Conferences are expensive propositions. The venue and accommodations for the conferences require huge amounts of money. To offset the expense to schools and attendees most organizations recruit vendors to hawk their wares, charging great amounts of money for space and access. For this sum of money, business needs and requires some say in what goes on at the conference. They need their reps and executives to have a say in the content of the conference. They need to do presentations and they want their people doing keynotes. They need to push the bells and whistles of their products regardless of pedagogy or methodology. Most are well intentioned and certainly experts in the application of their product as they see its application in the classroom. These workshops make up a good number of presentations. These are needed presentations, but they should not be the Conference focus. Educators presenting to educators is always my preferred presentation.

The really hard questions are: How can any Education conference today expect to succeed on presentations of tools and technology without real conversations on the Why’s and wherefores? What should the ratio of iPad-driven presentations vs. the need for collaboration in education conversations. Where do we deal with the big ideas? Where was the workshop on how we deal with the Teaching learning in an environment of standardized testing? Why can’t I find substantive conversations directed by educators about the difference between Assessment and Testing?

The Connected Educator was a focus in the month of August by the Department of Education. There were few conversations about connectedness, although my friend Sheryl Nussbaum-Beach did do one presentation. Why was there no place to connect educators available throughout the conference? “How to connect and here is the place to do it” should have a place at every education conference.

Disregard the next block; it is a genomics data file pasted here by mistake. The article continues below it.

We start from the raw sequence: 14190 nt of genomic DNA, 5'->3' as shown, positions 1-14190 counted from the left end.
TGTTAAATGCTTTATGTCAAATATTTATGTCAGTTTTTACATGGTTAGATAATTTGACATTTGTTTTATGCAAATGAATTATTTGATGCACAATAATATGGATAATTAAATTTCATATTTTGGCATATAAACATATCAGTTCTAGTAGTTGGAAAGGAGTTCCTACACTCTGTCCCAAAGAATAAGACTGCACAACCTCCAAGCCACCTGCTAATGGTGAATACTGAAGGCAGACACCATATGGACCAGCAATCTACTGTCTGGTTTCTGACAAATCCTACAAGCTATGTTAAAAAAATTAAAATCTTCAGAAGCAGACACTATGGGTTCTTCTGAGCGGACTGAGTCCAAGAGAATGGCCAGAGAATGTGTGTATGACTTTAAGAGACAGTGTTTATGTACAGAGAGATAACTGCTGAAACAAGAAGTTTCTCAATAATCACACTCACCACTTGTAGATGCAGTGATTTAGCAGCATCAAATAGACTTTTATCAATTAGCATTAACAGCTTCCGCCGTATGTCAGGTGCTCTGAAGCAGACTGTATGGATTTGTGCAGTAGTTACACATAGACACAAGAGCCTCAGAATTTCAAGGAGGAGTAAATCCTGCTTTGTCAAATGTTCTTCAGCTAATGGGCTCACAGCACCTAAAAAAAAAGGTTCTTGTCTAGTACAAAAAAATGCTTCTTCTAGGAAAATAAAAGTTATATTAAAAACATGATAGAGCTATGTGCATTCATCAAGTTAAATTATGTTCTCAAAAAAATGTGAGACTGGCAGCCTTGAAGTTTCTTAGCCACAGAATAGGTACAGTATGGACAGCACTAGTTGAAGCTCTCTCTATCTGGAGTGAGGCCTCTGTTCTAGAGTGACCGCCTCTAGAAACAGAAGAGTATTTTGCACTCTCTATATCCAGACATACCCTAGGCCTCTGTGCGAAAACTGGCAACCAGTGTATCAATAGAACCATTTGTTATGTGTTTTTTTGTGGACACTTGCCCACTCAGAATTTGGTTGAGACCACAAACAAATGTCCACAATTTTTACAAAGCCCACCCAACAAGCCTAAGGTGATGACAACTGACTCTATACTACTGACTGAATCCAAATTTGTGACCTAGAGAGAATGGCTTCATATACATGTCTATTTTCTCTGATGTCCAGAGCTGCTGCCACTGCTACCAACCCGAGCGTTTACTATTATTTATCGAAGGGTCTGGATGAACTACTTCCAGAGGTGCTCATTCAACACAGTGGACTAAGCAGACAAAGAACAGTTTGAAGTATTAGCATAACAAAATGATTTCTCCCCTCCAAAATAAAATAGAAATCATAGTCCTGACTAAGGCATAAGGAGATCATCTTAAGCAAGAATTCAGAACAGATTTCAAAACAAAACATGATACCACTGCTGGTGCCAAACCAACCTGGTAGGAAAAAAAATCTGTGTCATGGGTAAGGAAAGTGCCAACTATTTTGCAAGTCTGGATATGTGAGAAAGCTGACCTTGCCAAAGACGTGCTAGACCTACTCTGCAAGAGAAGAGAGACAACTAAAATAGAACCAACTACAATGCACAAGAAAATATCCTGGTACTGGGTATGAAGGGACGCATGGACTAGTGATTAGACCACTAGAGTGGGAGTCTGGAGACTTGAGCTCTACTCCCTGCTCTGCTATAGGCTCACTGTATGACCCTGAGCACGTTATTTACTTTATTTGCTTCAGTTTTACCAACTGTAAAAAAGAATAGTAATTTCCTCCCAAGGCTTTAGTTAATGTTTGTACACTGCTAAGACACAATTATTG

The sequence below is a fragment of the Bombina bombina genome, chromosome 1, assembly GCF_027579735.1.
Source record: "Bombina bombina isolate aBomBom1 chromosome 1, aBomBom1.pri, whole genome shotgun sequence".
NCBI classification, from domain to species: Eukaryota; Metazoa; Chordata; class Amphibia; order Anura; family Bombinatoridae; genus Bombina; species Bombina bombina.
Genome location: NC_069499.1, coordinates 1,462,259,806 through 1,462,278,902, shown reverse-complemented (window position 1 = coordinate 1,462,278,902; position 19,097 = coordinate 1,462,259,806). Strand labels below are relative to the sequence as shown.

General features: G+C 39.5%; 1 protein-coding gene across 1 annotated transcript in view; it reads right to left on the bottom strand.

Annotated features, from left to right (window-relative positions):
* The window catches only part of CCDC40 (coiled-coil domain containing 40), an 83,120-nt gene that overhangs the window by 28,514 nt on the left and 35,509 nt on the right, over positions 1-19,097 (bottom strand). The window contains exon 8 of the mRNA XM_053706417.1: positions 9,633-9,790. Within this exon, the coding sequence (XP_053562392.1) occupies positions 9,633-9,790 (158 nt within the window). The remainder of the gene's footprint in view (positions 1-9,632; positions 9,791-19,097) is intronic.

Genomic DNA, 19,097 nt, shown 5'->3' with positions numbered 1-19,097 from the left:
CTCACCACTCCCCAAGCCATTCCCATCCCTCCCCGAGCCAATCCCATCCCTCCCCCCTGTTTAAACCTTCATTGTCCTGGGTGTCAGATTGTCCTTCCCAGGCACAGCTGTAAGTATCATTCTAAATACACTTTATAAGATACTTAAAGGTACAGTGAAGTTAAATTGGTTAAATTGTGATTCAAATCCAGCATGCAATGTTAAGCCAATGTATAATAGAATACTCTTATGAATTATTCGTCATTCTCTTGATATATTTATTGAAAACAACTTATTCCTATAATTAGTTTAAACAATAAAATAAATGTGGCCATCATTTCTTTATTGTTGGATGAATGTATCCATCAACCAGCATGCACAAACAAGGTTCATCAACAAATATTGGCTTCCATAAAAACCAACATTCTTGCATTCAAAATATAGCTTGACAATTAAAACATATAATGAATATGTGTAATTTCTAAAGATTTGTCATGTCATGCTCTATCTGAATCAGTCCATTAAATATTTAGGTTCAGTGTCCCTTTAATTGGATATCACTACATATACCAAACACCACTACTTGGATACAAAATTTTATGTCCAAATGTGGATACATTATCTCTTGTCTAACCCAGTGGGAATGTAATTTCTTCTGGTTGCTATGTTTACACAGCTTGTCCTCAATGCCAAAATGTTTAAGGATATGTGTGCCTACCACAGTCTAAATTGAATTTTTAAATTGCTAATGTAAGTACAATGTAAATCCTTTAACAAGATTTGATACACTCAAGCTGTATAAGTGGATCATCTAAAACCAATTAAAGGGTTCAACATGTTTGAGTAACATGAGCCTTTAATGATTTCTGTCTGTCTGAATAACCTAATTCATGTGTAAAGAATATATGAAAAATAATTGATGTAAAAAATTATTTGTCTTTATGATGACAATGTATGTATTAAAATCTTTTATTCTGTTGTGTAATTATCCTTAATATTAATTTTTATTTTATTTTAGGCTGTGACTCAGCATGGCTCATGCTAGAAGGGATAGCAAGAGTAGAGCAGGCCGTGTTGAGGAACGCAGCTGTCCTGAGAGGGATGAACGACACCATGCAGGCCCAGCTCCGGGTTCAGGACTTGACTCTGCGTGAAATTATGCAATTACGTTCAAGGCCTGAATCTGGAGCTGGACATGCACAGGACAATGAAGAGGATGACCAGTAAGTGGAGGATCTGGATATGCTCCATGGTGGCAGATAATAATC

Relevance is a topic I often write about. I have also stated that to be really relevant, educators need to be connected. I think I can now say that about Education Conferences. To be relevant conferences need to be connected. The folks at FETC were thrilled to be trending on Twitter. I was of the opinion that was something that needed to be explained to too many in attendance including the planners. It seemed that the Twitter trending was based on the retweeting of a few heavily connected tweeters in the conference. Original tweets generated from the conference were few. It is that very connectedness of educators, which makes them relevant, that causes that grating sound in my head with every presentation that is a year behind the conversations of connected educators.

If Education conferences are going to be relevant, planners need to plan for it. They need to be in on connected conversations if they want to direct relevant conversations at their conferences. They need to revamp, or abandon methods of assessing RFP’s to get better educator-directed, relevant presentations and workshops. They need to incorporate more conversations as in the Edcamp model of professional development. They need to focus the conversations on the big ideas of education with less focus on the tools and toys, as much fun as they can be.

Of course this piece is based solely on my opinion. I would love comments from others who are conference attendees. What are the things that you would have addressed?  How can education conferences maintain relevance? I hope to continue to be invited to these conferences, even after this post.